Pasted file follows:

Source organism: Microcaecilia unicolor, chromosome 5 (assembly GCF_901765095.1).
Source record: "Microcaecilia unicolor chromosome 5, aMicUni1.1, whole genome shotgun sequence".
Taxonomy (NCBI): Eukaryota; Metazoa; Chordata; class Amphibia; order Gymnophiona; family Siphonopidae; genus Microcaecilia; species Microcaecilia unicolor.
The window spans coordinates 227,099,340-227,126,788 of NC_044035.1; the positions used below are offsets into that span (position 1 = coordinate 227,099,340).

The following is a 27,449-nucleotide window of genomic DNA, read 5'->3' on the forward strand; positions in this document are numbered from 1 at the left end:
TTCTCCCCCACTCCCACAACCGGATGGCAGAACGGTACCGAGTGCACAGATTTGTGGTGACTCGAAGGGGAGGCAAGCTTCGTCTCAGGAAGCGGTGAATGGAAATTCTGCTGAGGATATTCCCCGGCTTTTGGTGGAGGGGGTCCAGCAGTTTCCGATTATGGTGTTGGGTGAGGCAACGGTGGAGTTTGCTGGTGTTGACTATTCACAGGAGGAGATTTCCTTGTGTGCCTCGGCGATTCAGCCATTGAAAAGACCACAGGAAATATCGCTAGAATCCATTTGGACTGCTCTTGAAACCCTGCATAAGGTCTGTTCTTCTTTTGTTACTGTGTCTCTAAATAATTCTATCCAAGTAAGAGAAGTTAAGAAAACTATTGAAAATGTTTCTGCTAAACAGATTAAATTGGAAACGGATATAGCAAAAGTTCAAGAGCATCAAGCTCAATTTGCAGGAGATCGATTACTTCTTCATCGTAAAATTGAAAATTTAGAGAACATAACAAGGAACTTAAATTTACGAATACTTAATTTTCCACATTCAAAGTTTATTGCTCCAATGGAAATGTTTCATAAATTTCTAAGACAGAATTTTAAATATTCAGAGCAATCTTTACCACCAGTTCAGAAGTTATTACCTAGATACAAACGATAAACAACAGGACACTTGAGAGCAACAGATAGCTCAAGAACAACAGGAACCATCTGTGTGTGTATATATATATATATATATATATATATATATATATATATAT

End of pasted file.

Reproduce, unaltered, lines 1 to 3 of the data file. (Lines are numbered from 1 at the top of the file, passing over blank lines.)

Source organism: Microcaecilia unicolor, chromosome 5 (assembly GCF_901765095.1).
Source record: "Microcaecilia unicolor chromosome 5, aMicUni1.1, whole genome shotgun sequence".
Taxonomy (NCBI): Eukaryota; Metazoa; Chordata; class Amphibia; order Gymnophiona; family Siphonopidae; genus Microcaecilia; species Microcaecilia unicolor.